separationists: that is, toward a new form of cultural civics. For these
critics Foucault’s work is clearly dissociated from the lineage
of Bakhtin and the radical pschoanalysts like de Certeau, Deleuze, and
Guattari on the one hand, and the aesthetic postmodernists on the other.
Remarkably, in fact, these theorists frequently couple an interest in
Habermas’s re-vitalized public sphere (see The Philosophical Discourse
of Modernity and The Structural Transformation of the Public Sphere)
with Foucault’s governmentality thesis. I say remarkable because
Habermas himself distinguishes his own concerns and intellectual heritage
from Foucault’s, which he sees as fundamentally embedded in the
project of postmodernism (see “Taking Aim”).
Specifically, however, Foucault’s notion of governmentality may
be regarded as a form of material management which defines itself historically
as a mode
of social organization. Governmentality refers to a modernist deployment of
Government is defined as a right manner of disposing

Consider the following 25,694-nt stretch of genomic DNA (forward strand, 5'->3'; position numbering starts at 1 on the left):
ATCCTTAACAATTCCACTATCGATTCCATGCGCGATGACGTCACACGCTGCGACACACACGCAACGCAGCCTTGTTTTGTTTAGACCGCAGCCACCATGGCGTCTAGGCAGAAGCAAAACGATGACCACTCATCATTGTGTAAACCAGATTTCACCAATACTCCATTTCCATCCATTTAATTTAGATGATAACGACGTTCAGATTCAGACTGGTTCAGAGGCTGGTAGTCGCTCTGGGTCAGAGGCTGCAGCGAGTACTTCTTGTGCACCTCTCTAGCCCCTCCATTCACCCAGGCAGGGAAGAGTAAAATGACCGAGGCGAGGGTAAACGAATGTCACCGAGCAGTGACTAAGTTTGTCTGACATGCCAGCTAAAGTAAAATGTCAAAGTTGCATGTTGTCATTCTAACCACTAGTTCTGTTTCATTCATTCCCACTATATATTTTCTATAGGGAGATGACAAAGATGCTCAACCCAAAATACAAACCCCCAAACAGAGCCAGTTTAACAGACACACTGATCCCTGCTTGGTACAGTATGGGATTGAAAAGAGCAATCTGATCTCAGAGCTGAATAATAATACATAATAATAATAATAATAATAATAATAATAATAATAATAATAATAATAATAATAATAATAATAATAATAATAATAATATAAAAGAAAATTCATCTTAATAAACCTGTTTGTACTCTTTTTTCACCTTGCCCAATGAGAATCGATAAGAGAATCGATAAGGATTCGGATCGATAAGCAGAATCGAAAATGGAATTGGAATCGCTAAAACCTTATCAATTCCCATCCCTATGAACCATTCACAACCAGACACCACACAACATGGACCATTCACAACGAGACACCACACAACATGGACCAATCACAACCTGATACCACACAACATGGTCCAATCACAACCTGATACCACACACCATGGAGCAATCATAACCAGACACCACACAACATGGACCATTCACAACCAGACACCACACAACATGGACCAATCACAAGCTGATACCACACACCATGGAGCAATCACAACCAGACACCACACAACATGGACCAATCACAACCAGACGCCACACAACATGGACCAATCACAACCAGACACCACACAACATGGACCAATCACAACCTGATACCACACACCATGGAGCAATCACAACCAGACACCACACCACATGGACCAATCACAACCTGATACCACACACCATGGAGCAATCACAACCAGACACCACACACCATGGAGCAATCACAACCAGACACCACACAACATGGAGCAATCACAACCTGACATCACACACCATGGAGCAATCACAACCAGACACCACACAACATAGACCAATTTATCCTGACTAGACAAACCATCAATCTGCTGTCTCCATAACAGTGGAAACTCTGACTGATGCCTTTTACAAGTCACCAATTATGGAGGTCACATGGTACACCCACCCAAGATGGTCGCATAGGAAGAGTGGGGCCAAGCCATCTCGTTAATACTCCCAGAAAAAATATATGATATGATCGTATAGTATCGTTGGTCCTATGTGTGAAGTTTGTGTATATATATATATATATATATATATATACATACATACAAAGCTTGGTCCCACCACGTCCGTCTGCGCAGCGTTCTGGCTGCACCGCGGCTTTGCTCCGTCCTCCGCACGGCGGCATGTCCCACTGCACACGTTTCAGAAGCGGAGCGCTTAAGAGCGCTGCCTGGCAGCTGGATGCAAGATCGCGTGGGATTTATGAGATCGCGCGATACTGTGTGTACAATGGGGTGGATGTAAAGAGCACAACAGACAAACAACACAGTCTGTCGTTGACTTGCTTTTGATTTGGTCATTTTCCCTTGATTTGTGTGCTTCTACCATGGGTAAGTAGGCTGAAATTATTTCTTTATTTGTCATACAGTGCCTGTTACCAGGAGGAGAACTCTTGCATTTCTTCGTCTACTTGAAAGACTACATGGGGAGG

things so as to lead not to the form of the common good, as the jurists’ texts
would have said, but to an end which is “convenient” for
each of the things that are to be governed. This implies a plurality
of specific aims: for instance, government will have to ensure that the
greatest possible quantity of wealth is produced, that the people are
provided with sufficient means of subsistence, that the population is
enabled to multiply . . . . [W]ith government it is not a matter of imposing
laws on men, but of disposing things: that is to say, of employing tactics
rather than laws, and even of using laws themselves as tactics—to
arrange things in such a way that, through a certain number of means,
such and such ends may be achieved. (“Governmentality” 95)
Foucault reviews the notion in various lectures,
seminars, and interviews, suggesting at one point that the “contact between technologies